Though not as inspired as the recent remake of "The Little Princess" or "Searching for Bobby Fischer," the film adaptation of "The Indian in the Cupboard" is still a most enjoyable family film in the best sense - it's a fantasy that both kids and their parents can enjoy.

For those unfamiliar with Lynne Reid Banks' novel, the story has a young boy named Omri receiving an old wooden cupboard for his birthday, as a display case for his toy action-figures. To go with it, Omri's mother gives him one of her collection of antique keys - and together, they create magic. Omri soon discovers that when a toy is placed in the cupboard and the key is turned, the figure comes to pint-size life.

There is a space-time-science-fiction element at work here, as the toys come to life by somehow kidnapping someone from the real-life past to embody these 3-inch figures. So, when Omri's plastic Indian comes to life, he explains that he was an 18th-century Iroquois named Little Bear, and he was walking through the woods with his nephew when he suddenly found himself in this huge (to him) cupboard.

Later, a cowboy from the 1870s is brought to life, as is an English medic from World War I - and even a dinosaur and Darth Vader! (Since Darth Vader is a fictional character, it kind of makes you wonder where his real-life counterpart comes from, doesn't it?)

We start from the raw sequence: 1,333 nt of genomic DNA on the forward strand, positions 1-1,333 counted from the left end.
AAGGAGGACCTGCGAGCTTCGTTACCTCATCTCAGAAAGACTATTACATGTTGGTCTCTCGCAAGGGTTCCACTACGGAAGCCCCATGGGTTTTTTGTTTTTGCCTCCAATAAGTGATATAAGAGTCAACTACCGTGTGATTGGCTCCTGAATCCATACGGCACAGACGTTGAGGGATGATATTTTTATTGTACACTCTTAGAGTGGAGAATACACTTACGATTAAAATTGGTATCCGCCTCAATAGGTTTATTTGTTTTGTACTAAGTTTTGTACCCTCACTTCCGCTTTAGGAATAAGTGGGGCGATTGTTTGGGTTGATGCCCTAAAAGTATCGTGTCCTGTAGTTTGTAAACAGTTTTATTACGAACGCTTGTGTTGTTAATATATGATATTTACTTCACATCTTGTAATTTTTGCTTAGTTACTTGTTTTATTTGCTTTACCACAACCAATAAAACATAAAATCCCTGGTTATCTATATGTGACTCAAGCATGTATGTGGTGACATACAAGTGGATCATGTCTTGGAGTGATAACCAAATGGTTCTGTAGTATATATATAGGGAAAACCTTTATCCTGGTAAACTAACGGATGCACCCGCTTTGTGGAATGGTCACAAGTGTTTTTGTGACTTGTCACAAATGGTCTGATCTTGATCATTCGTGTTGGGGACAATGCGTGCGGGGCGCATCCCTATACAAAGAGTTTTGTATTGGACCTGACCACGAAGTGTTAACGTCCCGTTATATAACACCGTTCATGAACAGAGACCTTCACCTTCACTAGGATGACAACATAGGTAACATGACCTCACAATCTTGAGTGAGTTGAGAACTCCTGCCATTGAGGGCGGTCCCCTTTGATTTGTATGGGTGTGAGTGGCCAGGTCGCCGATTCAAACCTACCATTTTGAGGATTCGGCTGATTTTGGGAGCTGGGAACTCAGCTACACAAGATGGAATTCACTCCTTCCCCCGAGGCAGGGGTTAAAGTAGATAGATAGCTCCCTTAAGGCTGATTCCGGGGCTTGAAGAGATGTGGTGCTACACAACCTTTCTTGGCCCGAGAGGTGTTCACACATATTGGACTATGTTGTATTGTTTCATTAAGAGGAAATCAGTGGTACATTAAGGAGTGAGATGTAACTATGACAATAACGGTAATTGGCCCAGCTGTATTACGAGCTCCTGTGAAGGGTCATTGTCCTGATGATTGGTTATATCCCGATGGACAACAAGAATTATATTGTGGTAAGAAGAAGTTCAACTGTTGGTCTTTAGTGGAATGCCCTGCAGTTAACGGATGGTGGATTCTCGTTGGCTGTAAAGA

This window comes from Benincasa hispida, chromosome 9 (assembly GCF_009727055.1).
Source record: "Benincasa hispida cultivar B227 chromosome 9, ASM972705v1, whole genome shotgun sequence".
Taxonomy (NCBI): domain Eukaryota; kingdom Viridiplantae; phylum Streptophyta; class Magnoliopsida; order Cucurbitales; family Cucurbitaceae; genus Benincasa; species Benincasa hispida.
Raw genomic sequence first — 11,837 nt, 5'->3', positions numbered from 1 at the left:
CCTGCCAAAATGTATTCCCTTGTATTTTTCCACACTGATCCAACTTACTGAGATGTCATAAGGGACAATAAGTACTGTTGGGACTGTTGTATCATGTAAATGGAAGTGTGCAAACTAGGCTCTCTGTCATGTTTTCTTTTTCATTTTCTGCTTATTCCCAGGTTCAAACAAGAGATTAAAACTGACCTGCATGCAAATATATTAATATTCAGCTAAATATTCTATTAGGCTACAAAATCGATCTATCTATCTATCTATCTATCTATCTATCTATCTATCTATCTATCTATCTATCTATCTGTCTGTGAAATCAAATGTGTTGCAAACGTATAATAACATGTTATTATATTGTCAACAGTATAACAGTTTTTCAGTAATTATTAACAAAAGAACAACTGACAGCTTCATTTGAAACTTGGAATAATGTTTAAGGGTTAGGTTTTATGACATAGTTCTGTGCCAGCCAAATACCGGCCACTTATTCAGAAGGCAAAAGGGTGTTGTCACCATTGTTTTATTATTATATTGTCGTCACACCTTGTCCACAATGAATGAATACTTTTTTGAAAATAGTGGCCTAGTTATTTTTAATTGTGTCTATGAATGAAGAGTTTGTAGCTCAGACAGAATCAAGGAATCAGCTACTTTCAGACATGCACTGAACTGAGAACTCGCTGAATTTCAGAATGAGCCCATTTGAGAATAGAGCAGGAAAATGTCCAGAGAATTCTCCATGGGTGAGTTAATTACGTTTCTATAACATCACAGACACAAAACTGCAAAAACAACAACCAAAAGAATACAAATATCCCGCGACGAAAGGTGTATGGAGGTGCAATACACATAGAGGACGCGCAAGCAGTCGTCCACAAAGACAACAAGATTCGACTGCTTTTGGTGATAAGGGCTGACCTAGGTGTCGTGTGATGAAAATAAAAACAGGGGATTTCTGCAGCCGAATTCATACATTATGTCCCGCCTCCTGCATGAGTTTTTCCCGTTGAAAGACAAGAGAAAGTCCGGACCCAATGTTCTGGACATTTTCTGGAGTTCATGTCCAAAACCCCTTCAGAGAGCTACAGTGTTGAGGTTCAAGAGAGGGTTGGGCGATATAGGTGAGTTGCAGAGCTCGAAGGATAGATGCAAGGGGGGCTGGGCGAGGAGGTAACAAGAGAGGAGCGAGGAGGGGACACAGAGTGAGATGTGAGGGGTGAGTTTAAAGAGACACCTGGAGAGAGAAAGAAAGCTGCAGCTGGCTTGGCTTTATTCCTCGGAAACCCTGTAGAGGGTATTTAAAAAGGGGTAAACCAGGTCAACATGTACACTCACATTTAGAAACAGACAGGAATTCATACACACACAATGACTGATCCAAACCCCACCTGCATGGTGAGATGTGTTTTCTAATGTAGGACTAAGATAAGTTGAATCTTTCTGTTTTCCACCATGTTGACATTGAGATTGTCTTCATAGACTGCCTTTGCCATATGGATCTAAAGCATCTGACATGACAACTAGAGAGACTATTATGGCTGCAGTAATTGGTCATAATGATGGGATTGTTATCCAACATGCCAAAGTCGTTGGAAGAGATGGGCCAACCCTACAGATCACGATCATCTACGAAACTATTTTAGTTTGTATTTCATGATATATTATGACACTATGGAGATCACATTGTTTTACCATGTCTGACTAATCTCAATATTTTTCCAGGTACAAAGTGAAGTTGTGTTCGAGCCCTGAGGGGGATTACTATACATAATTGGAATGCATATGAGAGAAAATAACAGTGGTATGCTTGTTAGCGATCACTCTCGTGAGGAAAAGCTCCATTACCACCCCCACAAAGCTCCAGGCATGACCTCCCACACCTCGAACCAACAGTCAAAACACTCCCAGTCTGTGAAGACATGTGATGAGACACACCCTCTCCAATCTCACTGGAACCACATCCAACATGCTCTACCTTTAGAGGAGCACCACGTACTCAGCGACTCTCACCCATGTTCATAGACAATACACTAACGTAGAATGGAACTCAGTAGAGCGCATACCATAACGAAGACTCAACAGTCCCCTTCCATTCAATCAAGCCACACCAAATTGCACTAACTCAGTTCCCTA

But at its heart, "The Indian in the Cupboard" is about imagination and coming of age, and, if you will, putting away childish things. Omri must develop a more mature sense of responsibility if he is to help Little Bear integrate into his new surroundings, and, in turn, Little Bear must help Omri begin to grow up.

The screenplay, by Melissa Mathison ("The Black Stallion," "E.T. The Extra-Terrestrial") is clear-eyed and sharp-minded, loaded with wonderful little touches that realistically portray childhood. And director Frank Oz ("Dirty Rotten Scoundrels," "What About Bob?") has a strong visual sense that enlivens what is a fairly static setting. But Oz plays it a bit too softly and allows the pacing to lag from time to time.

Fortunately, his lead actor, young Hal Scardino as Omri, is marvelous - neither a child model nor a nerdy geek, Scardino seems like a real 9-year-old boy. And that's rather unusual for a Hollywood movie.

The rest of the cast is good, though their characters tend to be underdeveloped. Musical performer Litefoot is well-cast as stoic, noble Little Bear, veterans Lindsay Crouse and Richard Jenkins are solid as Omri's parents and Rishi Bhat is OK as the boy's best friend, though they are all fairly faceless.

This is made especially evident when David Keith as Boone, the cowboy, comes on the scene. Keith's characterization of a boozy cowpoke with a big heart - so big that he's known as "Boo-Hoo Boone" - is hilarious, touching and vibrant, so much so that he makes the rest of the cast pale in comparison.

A strong injection of Keith's brand of energy could have made the film a lot more lively. But as it is, occasional sluggishness and all, this is a superior family picture.

"The Indian in the Cupboard" is rated PG for violence and mild profanity.